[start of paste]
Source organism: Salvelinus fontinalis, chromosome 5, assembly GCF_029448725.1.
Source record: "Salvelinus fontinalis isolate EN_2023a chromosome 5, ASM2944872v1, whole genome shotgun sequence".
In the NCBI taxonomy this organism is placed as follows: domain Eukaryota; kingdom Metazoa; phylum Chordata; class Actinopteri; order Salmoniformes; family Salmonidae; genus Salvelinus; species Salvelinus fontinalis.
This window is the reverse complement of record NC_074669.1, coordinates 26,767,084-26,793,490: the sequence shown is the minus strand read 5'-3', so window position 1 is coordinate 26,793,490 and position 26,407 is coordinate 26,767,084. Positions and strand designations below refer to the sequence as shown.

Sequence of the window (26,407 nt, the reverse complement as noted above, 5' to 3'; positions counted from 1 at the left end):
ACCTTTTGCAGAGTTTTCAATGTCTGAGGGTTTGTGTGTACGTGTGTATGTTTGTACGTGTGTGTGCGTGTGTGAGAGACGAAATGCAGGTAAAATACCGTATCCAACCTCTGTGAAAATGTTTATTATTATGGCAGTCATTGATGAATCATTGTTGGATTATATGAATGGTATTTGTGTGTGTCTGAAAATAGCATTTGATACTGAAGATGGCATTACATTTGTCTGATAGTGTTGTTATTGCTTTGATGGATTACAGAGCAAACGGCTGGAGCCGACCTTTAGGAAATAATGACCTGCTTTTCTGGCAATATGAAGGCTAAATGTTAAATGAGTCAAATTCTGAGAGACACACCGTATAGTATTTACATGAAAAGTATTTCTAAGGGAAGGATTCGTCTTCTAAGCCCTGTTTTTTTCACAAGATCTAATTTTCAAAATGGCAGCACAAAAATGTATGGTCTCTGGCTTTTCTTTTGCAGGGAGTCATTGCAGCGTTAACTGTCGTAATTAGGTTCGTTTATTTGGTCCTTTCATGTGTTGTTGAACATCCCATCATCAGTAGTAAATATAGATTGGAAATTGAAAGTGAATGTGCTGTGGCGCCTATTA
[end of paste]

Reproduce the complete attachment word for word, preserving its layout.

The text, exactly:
Source organism: Salvelinus fontinalis, chromosome 5, assembly GCF_029448725.1.
Source record: "Salvelinus fontinalis isolate EN_2023a chromosome 5, ASM2944872v1, whole genome shotgun sequence".
In the NCBI taxonomy this organism is placed as follows: domain Eukaryota; kingdom Metazoa; phylum Chordata; class Actinopteri; order Salmoniformes; family Salmonidae; genus Salvelinus; species Salvelinus fontinalis.
This window is the reverse complement of record NC_074669.1, coordinates 26,767,084-26,793,490: the sequence shown is the minus strand read 5'-3', so window position 1 is coordinate 26,793,490 and position 26,407 is coordinate 26,767,084. Positions and strand designations below refer to the sequence as shown.

Sequence of the window (26,407 nt, the reverse complement as noted above, 5' to 3'; positions counted from 1 at the left end):
ACCTTTTGCAGAGTTTTCAATGTCTGAGGGTTTGTGTGTACGTGTGTATGTTTGTACGTGTGTGTGCGTGTGTGAGAGACGAAATGCAGGTAAAATACCGTATCCAACCTCTGTGAAAATGTTTATTATTATGGCAGTCATTGATGAATCATTGTTGGATTATATGAATGGTATTTGTGTGTGTCTGAAAATAGCATTTGATACTGAAGATGGCATTACATTTGTCTGATAGTGTTGTTATTGCTTTGATGGATTACAGAGCAAACGGCTGGAGCCGACCTTTAGGAAATAATGACCTGCTTTTCTGGCAATATGAAGGCTAAATGTTAAATGAGTCAAATTCTGAGAGACACACCGTATAGTATTTACATGAAAAGTATTTCTAAGGGAAGGATTCGTCTTCTAAGCCCTGTTTTTTTCACAAGATCTAATTTTCAAAATGGCAGCACAAAAATGTATGGTCTCTGGCTTTTCTTTTGCAGGGAGTCATTGCAGCGTTAACTGTCGTAATTAGGTTCGTTTATTTGGTCCTTTCATGTGTTGTTGAACATCCCATCATCAGTAGTAAATATAGATTGGAAATTGAAAGTGAATGTGCTGTGGCGCCTATTA